NICKOMMOH! Atheneum Books,
Illustrated by Marcia Sewall
Long before the Pilgrims celebrated their first Thanksgiving at Plymouth, the Native Americans of the
area celebrated the harvest during a feast called Nickommoh, meaning "give away" or "exchange." The
pilgrims' Thanksgiving was actually more similar to this traditional Native American celebration than to the
holiday we celebrate today. Jackie French Koller's festive prose poem brings to life the rhythms of this
harvest celebration as the People come together from villages far and near to construct sweat lodges,
eat turkey and sweet cakes, play games, and dance beneath the star blanket that Moon Sister has
drawn across the sky. Marcia Sewall uses her considerable knowledge of the Narragansett people to
portray in striking pictures the ancient patterns of our first purely American holiday.
Publisher's Weekly Starred Review!
From Publishers Weekly
In prose with the cadence of a drumbeat, the author reveals the rhythms of Narragansett life, devoted to
the Creator, Kautantawwitt, and punctuated by praise: "They come together, together to give thanks.
Nickommoh!" In marked contrast to her usual style, Sewall's (The Pilgrims of Plimoth) scratchboard and
gouache illustrations convey both simplicity and complexity. Even as she portrays individualsAmen cutting
poles for the great lodge, women covering the poles with bark, children playing tug-of-warAher
compositions build a unity among the characters. Almost hypnotic in their power, art and text are infused
with the communal spirit of Thanksgiving. Ages 6-9. (Oct.)
Copyright 1999 Reed Business Information, Inc.
From School Library Journal
PreSchool-Grade 4-"It is Taqountikeeswush, the Moon of the Falling Leaves. Time for the People to come
together, together to give thanks. NICKOMMOH!" Koller's poetic narrative builds a sequence of activities:
coming together, building a shelter, feasting, playing games, entering a sweat lodge, and dancing. Each
double-page spread ends with the exclamation, "NICKOMMOH!," a word defined in the glossary as "a
celebrational gathering." An author's note explains that "Long before the first Pilgrim set foot in the New
World, Native Americans were celebrating rites of thanksgiving ." Sewall's strongly composed,
impressionistic illustrations have black outlines and rich earth tones to anchor and solidify the poetic text.
Vivid descriptions draw readers into the life of the Narragansett Indian tribe who once lived in present-day
Rhode Island. The writing is studded with words from the Narragansett language, which are all defined in
an informative glossary. This engaging partnership of art and text will be a natural read-aloud in the
weeks before Thanksgiving.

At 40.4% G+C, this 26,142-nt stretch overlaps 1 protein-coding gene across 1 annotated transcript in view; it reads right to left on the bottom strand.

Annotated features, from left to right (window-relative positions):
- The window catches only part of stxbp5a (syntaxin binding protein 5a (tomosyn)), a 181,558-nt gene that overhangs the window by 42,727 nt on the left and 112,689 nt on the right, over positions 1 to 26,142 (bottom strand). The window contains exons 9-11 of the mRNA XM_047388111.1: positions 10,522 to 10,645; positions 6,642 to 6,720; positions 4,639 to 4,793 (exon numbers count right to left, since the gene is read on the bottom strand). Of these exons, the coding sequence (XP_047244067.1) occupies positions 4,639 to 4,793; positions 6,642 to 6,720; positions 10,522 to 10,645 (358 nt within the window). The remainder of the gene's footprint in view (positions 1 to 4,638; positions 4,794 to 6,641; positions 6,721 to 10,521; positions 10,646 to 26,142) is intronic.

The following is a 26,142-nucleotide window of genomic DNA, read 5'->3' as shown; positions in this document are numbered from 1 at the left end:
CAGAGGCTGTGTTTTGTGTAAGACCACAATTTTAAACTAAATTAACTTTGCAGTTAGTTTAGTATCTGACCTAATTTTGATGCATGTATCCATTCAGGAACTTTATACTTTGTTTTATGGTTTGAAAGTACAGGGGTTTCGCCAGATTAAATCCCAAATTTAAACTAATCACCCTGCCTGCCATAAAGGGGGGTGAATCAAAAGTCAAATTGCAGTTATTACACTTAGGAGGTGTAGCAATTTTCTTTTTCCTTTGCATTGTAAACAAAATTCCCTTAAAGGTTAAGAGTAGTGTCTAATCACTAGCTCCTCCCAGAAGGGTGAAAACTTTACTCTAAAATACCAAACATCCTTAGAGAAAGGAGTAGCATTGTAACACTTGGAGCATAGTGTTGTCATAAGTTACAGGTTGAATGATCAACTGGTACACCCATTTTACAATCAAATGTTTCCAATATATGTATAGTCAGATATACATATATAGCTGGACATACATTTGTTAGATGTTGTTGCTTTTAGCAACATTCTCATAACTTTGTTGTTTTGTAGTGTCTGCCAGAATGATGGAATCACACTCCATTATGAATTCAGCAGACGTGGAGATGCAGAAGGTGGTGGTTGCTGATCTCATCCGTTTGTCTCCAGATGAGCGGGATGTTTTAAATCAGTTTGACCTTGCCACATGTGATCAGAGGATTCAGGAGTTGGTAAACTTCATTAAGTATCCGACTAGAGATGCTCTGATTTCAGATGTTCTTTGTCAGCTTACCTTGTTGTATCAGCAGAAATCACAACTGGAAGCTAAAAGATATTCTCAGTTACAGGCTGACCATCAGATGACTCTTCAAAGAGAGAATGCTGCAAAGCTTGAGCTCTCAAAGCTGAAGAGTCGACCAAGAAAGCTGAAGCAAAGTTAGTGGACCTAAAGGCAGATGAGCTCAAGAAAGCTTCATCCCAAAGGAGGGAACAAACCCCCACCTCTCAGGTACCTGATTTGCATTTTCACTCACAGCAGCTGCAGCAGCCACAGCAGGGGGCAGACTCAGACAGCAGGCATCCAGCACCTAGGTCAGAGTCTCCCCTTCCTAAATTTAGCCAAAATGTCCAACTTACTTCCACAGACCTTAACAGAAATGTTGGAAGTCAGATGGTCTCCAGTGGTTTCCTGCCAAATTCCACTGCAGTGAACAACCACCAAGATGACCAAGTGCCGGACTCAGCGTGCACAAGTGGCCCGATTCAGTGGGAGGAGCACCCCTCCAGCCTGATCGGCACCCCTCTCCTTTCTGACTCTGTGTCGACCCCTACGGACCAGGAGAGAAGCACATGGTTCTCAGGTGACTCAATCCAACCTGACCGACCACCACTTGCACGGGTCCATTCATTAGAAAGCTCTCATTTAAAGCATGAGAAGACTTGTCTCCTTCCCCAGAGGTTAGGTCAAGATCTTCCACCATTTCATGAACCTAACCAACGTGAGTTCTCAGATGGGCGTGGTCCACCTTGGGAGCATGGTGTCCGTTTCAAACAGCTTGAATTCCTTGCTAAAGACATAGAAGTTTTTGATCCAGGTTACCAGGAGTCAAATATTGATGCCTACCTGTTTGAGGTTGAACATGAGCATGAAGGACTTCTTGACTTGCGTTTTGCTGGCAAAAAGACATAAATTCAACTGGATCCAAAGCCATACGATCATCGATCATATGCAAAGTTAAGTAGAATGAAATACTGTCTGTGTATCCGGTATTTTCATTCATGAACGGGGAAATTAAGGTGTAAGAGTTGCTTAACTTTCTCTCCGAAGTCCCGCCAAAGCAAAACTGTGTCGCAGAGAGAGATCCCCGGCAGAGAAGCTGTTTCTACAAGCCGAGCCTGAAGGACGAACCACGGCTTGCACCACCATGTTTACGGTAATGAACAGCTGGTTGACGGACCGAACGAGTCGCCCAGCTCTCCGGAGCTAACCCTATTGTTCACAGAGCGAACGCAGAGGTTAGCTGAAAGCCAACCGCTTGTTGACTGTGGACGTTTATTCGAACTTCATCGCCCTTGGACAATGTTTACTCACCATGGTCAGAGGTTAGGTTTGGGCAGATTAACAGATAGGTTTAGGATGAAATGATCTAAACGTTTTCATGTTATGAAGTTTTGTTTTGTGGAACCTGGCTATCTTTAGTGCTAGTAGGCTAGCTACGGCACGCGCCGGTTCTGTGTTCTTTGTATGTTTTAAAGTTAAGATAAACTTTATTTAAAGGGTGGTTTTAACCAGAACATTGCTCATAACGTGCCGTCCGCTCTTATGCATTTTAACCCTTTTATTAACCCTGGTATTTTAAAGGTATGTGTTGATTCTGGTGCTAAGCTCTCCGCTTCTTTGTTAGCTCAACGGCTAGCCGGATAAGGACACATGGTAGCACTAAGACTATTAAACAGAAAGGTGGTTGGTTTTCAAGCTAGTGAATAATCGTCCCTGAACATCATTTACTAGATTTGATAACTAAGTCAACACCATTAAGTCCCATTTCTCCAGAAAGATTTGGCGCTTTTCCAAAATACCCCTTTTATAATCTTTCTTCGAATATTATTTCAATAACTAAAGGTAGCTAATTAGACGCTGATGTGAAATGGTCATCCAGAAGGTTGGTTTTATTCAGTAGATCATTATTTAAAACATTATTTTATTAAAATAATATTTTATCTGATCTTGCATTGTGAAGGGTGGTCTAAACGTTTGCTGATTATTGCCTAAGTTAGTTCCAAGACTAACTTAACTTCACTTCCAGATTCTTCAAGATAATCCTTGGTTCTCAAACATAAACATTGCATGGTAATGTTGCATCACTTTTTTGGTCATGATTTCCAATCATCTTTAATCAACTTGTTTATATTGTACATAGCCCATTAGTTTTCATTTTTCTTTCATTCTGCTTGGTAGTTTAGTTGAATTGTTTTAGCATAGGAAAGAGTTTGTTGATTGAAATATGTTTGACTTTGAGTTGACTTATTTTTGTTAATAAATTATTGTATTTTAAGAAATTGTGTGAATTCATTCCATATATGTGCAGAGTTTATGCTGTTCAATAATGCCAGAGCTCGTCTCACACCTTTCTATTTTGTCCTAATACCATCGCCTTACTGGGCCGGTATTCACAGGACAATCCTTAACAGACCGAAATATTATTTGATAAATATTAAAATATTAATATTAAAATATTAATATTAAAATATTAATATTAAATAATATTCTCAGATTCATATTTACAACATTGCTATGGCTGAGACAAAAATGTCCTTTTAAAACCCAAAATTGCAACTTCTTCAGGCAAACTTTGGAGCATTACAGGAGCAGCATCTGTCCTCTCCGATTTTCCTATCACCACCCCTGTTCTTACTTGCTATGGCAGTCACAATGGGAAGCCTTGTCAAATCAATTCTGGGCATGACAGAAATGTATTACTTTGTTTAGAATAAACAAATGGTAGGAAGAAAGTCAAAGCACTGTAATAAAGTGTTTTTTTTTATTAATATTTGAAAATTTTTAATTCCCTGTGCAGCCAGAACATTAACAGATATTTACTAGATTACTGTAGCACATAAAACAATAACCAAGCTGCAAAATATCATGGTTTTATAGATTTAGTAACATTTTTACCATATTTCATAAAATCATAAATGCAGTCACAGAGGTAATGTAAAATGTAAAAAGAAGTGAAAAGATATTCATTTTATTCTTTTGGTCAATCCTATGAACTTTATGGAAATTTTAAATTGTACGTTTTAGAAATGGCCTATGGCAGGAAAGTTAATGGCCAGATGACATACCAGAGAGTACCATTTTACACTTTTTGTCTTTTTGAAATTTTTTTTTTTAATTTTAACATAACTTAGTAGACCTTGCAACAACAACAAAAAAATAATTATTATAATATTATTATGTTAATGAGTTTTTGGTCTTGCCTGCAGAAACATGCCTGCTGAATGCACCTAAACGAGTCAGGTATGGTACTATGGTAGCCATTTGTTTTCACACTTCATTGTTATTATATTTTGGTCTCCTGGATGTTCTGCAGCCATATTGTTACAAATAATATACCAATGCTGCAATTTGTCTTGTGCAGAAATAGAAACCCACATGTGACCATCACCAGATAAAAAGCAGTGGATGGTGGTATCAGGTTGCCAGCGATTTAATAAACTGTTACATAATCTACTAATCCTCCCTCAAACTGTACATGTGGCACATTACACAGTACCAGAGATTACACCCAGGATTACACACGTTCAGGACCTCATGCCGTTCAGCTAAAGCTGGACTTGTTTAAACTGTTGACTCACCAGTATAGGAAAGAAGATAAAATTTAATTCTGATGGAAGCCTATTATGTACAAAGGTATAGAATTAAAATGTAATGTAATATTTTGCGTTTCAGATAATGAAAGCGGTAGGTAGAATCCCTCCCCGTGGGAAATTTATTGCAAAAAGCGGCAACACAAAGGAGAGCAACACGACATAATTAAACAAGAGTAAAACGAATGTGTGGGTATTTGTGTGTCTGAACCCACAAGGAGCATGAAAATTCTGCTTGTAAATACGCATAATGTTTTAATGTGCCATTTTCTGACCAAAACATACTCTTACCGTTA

Margaret A. Chang, Massachusetts College of Liberal Arts, North Adams
Copyright 1999 Reed Business Information, Inc.
From Kirkus Reviews
Koller portrays a Narragansett nickommoh, or celebratory gathering, from which it is very likely the
tradition of Thanksgiving was drawn. As explained in an exemplary notebrief, clear, interestingat the end
of the book, these gatherings occurred 13 times a year, once each lunar month. The harvest gathering is
one of the larger gatherings: a great lodge was built, copious food was prepared, and music and dance
extended deep into the night. Koller laces the text with a good selection of Narragansett words, found in
the glossary (although there is no key to pronunciation, even for words such as Taqountikeeswush and
Puttuckquapuonck). The text is written as a chanted prose poem, with much repetition, which can be both
incantatory and hackneyed, as when ``frost lies thick on the fields at dawn, and the winged ones pass
overhead in great numbers.'' Mostly the phrases are stirringas are Sewall's scratchboard evocationsand
often inspirationalfor this nickommoh puts to shame what has become known as the day before the
launch of the holiday shopping season.
(Picture book. 6-9) -- Copyright ©1999, Kirkus Associates, LP. All rights reserved
Long before the days of microwavable turkey, cranberry sauce from a can, and digestion in front of TV
football, the Pilgrims celebrated their first Thanksgiving at Plymouth. And long before this, the Native
Americans of the area celebrated the harvest during a feast called Nickommoh, which means "give away"
or "exchange." This handsome book depicts the Nickommoh festivities of the Narragansett people of what
is now Rhode Island. Every autumn they would have a giveaway dance during which the sachem (leader)
distributed gifts such as donated food, clothing, and furs among widows, orphans, or anyone in need. But
this was only one part of the festival. People feasted, played games, danced, prayed, sang, sweated in
sweat lodges, and generally had a grand old time.
Jackie French Koller's solemn, rhythmic, almost chant-like writing is accompanied by the earthy browns,
reds, and yellows of Marcia Sewall's striking illustrations to create a mood that feels just right for the
subject. Koller first explored early New England history in The Primrose Way, and is well established as
author of over two dozen books for children and young adults, including the delightful One Monkey Too
Many. A glossary of the Narragansett words used in the book is included. (Ages 5 to 9) --Emilie Coulter